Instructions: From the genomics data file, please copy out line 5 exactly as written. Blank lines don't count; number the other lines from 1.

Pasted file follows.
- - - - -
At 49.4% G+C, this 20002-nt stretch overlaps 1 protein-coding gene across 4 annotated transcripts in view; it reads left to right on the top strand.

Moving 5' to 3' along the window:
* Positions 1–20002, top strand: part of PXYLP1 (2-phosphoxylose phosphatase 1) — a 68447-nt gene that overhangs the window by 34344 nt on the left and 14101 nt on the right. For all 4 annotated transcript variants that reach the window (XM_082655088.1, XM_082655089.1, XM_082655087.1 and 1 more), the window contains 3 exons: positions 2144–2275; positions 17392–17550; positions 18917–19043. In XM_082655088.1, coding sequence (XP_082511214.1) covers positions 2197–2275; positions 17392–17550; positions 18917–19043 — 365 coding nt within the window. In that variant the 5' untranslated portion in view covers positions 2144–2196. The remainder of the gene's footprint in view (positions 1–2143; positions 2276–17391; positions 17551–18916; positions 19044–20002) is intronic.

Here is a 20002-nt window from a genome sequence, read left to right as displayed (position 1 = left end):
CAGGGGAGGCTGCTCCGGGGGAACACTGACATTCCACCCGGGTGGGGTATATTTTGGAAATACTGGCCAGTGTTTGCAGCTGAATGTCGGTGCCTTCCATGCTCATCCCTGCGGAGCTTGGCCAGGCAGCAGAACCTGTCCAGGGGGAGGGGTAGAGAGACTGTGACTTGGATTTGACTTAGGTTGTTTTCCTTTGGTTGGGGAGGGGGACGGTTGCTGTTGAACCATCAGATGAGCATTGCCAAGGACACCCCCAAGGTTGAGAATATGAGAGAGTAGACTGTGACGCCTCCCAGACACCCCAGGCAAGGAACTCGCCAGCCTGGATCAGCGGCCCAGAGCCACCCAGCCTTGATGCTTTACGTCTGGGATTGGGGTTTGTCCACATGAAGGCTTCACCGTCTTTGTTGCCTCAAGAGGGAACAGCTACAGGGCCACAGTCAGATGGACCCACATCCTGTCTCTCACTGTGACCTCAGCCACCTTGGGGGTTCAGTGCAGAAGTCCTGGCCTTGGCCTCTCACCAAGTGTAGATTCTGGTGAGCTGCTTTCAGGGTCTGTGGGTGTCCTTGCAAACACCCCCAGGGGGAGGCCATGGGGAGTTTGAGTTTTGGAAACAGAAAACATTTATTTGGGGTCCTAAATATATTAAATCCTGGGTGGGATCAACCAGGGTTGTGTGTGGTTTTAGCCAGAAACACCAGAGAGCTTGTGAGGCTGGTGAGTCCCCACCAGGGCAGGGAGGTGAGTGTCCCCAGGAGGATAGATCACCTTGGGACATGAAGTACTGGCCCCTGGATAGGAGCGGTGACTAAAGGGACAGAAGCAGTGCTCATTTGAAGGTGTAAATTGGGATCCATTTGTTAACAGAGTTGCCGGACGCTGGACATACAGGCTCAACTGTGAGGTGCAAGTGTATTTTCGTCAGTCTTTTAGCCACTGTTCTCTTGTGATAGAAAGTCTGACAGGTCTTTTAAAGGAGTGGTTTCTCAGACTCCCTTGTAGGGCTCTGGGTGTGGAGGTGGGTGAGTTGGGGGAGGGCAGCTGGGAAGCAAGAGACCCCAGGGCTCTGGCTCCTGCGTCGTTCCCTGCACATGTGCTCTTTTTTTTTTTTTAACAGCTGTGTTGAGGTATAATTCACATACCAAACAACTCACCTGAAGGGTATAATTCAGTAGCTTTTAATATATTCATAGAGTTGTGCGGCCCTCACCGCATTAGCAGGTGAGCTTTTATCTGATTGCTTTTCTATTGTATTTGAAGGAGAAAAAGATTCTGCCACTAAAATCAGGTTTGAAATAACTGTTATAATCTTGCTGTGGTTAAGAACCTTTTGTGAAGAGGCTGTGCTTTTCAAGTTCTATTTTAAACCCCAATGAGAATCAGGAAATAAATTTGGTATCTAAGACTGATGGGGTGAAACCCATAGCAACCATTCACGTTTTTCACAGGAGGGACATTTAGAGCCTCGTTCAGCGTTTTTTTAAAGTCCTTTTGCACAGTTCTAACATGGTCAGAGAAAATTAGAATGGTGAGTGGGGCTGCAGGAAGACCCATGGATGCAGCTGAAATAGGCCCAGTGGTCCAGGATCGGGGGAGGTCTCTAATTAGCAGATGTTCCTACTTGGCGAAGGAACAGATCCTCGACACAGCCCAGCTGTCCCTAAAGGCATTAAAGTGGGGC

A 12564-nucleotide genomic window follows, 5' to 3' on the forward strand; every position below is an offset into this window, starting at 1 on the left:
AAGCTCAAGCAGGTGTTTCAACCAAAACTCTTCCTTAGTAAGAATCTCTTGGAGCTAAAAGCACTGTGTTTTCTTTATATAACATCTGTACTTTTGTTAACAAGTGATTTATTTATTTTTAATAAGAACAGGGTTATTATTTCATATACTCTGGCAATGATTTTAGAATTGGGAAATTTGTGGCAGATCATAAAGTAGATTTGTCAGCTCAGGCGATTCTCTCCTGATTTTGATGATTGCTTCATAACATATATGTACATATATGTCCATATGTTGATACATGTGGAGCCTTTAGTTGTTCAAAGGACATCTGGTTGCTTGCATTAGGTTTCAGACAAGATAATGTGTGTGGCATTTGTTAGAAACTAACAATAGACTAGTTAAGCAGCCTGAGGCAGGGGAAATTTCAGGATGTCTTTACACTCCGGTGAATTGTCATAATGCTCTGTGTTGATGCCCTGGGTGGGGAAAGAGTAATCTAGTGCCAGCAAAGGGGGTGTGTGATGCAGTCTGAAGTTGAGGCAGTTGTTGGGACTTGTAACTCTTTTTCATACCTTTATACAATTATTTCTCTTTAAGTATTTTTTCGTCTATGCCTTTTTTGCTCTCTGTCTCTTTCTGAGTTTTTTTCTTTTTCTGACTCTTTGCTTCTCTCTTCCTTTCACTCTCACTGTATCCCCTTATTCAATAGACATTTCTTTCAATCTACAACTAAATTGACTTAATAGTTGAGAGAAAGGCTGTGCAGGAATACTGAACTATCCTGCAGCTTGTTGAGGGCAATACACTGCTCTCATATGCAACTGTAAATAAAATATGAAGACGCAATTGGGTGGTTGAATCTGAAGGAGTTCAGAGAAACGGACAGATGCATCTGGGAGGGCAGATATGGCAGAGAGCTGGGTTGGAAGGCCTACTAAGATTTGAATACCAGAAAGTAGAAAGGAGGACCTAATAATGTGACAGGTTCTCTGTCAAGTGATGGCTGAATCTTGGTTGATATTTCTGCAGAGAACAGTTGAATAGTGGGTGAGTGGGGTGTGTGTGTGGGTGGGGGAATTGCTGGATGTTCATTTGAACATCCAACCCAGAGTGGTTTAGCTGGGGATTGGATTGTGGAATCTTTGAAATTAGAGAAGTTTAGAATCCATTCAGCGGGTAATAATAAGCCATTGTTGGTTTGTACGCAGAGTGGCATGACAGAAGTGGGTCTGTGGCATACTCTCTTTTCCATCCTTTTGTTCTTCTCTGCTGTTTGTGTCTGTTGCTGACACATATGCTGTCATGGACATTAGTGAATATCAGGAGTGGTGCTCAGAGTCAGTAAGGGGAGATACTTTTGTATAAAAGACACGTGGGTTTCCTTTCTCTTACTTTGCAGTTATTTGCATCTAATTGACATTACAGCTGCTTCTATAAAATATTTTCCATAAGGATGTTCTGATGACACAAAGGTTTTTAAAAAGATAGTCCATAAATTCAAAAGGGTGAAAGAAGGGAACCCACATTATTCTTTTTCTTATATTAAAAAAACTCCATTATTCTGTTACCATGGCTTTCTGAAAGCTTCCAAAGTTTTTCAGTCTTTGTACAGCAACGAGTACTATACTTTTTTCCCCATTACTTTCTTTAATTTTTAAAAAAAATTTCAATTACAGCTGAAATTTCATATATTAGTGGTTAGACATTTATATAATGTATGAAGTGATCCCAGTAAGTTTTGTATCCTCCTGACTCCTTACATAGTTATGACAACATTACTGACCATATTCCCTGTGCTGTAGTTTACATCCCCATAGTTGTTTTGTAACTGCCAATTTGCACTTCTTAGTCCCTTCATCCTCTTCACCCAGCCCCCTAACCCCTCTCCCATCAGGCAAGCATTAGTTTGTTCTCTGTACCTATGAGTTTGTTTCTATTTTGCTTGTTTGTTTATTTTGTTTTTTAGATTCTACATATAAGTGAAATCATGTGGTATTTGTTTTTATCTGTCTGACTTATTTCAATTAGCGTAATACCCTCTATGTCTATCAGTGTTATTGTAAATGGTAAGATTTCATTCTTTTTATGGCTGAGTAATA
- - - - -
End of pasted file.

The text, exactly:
CAGGGGAGGCTGCTCCGGGGGAACACTGACATTCCACCCGGGTGGGGTATATTTTGGAAATACTGGCCAGTGTTTGCAGCTGAATGTCGGTGCCTTCCATGCTCATCCCTGCGGAGCTTGGCCAGGCAGCAGAACCTGTCCAGGGGGAGGGGTAGAGAGACTGTGACTTGGATTTGACTTAGGTTGTTTTCCTTTGGTTGGGGAGGGGGACGGTTGCTGTTGAACCATCAGATGAGCATTGCCAAGGACACCCCCAAGGTTGAGAATATGAGAGAGTAGACTGTGACGCCTCCCAGACACCCCAGGCAAGGAACTCGCCAGCCTGGATCAGCGGCCCAGAGCCACCCAGCCTTGATGCTTTACGTCTGGGATTGGGGTTTGTCCACATGAAGGCTTCACCGTCTTTGTTGCCTCAAGAGGGAACAGCTACAGGGCCACAGTCAGATGGACCCACATCCTGTCTCTCACTGTGACCTCAGCCACCTTGGGGGTTCAGTGCAGAAGTCCTGGCCTTGGCCTCTCACCAAGTGTAGATTCTGGTGAGCTGCTTTCAGGGTCTGTGGGTGTCCTTGCAAACACCCCCAGGGGGAGGCCATGGGGAGTTTGAGTTTTGGAAACAGAAAACATTTATTTGGGGTCCTAAATATATTAAATCCTGGGTGGGATCAACCAGGGTTGTGTGTGGTTTTAGCCAGAAACACCAGAGAGCTTGTGAGGCTGGTGAGTCCCCACCAGGGCAGGGAGGTGAGTGTCCCCAGGAGGATAGATCACCTTGGGACATGAAGTACTGGCCCCTGGATAGGAGCGGTGACTAAAGGGACAGAAGCAGTGCTCATTTGAAGGTGTAAATTGGGATCCATTTGTTAACAGAGTTGCCGGACGCTGGACATACAGGCTCAACTGTGAGGTGCAAGTGTATTTTCGTCAGTCTTTTAGCCACTGTTCTCTTGTGATAGAAAGTCTGACAGGTCTTTTAAAGGAGTGGTTTCTCAGACTCCCTTGTAGGGCTCTGGGTGTGGAGGTGGGTGAGTTGGGGGAGGGCAGCTGGGAAGCAAGAGACCCCAGGGCTCTGGCTCCTGCGTCGTTCCCTGCACATGTGCTCTTTTTTTTTTTTTAACAGCTGTGTTGAGGTATAATTCACATACCAAACAACTCACCTGAAGGGTATAATTCAGTAGCTTTTAATATATTCATAGAGTTGTGCGGCCCTCACCGCATTAGCAGGTGAGCTTTTATCTGATTGCTTTTCTATTGTATTTGAAGGAGAAAAAGATTCTGCCACTAAAATCAGGTTTGAAATAACTGTTATAATCTTGCTGTGGTTAAGAACCTTTTGTGAAGAGGCTGTGCTTTTCAAGTTCTATTTTAAACCCCAATGAGAATCAGGAAATAAATTTGGTATCTAAGACTGATGGGGTGAAACCCATAGCAACCATTCACGTTTTTCACAGGAGGGACATTTAGAGCCTCGTTCAGCGTTTTTTTAAAGTCCTTTTGCACAGTTCTAACATGGTCAGAGAAAATTAGAATGGTGAGTGGGGCTGCAGGAAGACCCATGGATGCAGCTGAAATAGGCCCAGTGGTCCAGGATCGGGGGAGGTCTCTAATTAGCAGATGTTCCTACTTGGCGAAGGAACAGATCCTCGACACAGCCCAGCTGTCCCTAAAGGCATTAAAGTGGGGC